The cap and trade system is what we should be concerned about as what the big business interests actually want. From Enron to Goldman Sachs, these derivative markets have been promoted by the same scum who have done more to subtract value, transfer wealth to the rich and game the entire system

    We do need to weigh the risks of doing nothing. Some people will go to doctor after doctor until they hear what they want. If the first nine doctors tell you to lose weight, eat better and get more exercise but the tenth one says not to worry, it is tempting to go with the tenth doctor, but this is not wise.

    This could be a valid scenario. Or it could be completely off point. Or if in the early 1990s someone with chronic ulcers went to nine doctors in a row who all trotted out the conventional wisdom that was accepted but not questioned within the profession and so they all prescribed the same dietary and pharmacological prophylaxis or treatment. Which did not work. Then he went to a tenth doctor who said “We don’t really have foundation for these protocols but they clearly have not worked for you. However some Australians think that a plurality, perhaps a majority of chronic ulcers are caused by H pylori infection, so let’s try some antibiotics which while unproven for this use case have well known and limited potential negatives”

    If the models are off, it only means the warming will come a few years or decades later. You can’t get around the physics that more CO2 will eventualy cause big problems.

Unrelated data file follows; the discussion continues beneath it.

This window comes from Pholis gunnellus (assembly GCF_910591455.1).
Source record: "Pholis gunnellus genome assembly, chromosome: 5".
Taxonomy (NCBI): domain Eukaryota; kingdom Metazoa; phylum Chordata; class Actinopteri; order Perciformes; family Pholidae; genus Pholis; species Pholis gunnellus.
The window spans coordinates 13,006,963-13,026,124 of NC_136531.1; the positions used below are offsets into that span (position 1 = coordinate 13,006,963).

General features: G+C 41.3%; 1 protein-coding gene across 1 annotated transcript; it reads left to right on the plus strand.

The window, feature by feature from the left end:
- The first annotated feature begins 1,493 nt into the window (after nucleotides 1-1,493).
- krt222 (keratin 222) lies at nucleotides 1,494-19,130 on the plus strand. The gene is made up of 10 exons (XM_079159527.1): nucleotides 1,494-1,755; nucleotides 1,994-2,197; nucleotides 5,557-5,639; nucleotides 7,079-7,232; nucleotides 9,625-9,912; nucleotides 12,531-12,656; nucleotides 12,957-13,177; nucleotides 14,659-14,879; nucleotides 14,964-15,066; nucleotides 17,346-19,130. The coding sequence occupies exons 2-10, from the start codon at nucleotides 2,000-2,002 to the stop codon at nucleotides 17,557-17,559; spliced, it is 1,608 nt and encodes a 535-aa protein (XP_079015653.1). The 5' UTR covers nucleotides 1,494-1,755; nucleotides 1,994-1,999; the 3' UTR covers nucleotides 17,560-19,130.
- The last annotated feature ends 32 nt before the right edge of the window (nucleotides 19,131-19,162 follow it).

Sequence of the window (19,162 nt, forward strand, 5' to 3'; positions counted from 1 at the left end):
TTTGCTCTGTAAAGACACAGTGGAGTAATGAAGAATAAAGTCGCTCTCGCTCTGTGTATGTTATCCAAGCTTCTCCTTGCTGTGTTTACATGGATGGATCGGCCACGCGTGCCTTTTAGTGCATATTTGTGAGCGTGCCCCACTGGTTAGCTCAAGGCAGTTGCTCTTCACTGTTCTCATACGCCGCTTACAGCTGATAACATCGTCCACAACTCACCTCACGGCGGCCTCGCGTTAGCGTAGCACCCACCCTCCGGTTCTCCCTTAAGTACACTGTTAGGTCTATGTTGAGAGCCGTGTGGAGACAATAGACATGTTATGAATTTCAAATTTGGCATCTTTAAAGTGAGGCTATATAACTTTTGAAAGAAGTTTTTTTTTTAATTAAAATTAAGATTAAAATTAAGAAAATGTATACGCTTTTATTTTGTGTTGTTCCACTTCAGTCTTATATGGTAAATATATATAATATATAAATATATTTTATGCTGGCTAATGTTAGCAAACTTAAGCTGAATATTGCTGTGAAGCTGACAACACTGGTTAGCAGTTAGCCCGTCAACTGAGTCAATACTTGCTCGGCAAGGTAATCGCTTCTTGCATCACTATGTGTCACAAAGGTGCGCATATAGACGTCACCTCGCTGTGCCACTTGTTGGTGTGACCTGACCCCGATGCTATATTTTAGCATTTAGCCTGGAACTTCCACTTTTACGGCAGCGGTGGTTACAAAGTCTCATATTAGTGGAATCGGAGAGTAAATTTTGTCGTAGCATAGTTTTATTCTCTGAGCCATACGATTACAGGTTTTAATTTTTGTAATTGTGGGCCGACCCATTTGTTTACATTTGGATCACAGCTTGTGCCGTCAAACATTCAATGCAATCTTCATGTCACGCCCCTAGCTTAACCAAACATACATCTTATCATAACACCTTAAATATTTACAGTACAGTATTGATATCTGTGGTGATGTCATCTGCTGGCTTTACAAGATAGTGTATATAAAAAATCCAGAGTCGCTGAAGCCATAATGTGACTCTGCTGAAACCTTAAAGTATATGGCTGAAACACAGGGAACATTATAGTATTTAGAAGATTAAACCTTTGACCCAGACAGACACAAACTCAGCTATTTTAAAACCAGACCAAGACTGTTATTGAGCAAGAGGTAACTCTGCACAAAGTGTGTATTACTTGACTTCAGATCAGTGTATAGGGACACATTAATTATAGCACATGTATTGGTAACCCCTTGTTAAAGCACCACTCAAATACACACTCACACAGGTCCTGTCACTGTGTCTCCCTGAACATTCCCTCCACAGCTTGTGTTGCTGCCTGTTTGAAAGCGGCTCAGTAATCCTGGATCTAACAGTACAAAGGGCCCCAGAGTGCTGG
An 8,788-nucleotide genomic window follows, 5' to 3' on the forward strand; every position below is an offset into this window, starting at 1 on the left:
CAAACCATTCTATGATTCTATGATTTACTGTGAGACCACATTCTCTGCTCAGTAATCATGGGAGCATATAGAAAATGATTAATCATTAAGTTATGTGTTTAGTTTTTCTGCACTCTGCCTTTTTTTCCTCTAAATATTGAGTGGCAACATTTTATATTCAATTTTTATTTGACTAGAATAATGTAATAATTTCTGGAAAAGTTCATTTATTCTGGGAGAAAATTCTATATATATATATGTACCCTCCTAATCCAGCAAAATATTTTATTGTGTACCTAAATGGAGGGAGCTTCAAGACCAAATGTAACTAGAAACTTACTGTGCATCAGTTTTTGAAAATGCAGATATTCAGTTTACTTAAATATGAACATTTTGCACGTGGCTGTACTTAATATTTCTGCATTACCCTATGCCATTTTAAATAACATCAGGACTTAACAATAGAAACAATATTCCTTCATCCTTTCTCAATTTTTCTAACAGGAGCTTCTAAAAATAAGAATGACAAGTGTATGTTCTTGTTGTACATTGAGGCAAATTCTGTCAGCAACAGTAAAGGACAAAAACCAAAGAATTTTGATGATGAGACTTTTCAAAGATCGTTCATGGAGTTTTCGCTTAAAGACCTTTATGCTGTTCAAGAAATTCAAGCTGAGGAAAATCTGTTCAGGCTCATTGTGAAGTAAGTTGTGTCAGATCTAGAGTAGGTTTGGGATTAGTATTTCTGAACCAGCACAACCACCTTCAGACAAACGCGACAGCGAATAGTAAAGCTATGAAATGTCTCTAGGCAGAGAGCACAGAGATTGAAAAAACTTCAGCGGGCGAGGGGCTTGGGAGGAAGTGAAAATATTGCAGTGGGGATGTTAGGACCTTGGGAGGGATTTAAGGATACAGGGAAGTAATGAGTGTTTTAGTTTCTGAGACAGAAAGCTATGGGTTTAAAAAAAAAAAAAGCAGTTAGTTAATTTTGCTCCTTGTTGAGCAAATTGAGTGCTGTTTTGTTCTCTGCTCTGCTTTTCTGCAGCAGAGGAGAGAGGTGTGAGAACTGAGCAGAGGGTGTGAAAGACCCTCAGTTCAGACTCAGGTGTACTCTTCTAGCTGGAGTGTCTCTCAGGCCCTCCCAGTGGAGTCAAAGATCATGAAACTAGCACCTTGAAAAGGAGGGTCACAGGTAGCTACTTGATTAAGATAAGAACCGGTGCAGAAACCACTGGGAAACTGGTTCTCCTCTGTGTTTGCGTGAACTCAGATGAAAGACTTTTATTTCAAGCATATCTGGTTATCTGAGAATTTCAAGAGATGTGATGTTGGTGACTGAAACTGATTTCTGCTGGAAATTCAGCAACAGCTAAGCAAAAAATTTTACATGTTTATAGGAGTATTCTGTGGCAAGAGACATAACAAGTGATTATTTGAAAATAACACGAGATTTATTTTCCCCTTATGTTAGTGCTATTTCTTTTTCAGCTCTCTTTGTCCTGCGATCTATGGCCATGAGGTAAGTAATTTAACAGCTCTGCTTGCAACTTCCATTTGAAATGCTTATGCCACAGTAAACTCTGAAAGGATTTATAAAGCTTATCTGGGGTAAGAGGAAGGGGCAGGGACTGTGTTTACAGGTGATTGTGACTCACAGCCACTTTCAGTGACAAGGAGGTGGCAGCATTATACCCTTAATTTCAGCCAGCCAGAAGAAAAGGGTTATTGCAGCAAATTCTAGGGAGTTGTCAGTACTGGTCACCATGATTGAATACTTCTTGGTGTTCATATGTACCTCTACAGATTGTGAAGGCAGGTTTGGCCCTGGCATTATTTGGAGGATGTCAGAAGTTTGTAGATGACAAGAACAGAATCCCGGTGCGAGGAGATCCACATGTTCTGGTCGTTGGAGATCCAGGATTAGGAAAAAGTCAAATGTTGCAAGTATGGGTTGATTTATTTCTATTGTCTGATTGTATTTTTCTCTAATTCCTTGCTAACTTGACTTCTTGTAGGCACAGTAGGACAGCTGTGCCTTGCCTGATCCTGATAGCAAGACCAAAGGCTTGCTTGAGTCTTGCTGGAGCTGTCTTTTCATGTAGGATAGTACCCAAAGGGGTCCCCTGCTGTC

Removing the adjustments from the actual data and/or questioning the validity or robustness of some of the proxies used makes the warming go away. The models could be directly opposite of reality.
    And a simplistic reading of the physics or focus on CO2 mitigation as the sole policy amelioration underestimates the potential effect of other greenhouse gases.
    It is entirely possible, maybe even likely that human activities have caused/will cause climate changes. Some of these changes might be warming. Some of this might be from CO2. But for the love of God, can we acknowledge that these are not logical dominoes that lead to one conclusion.
    Undocumented assertions from liars who appear to be lacking expertise in statistics, physics, geology, computer science, meteorology or any discipline necessary to actually execute on the promise of this pretend discipline of “climate science” is no reason to introduce panicky changes that may not do anything useful, but will cause economic hardship while transferring wealth to the same derivative traders who made such a great accomplishment of credit default swaps, securitized junk mortgage pools and then took trillions in public funds as dessert.
    So forgive anyone who asks” Ummmm… can you show us your work?”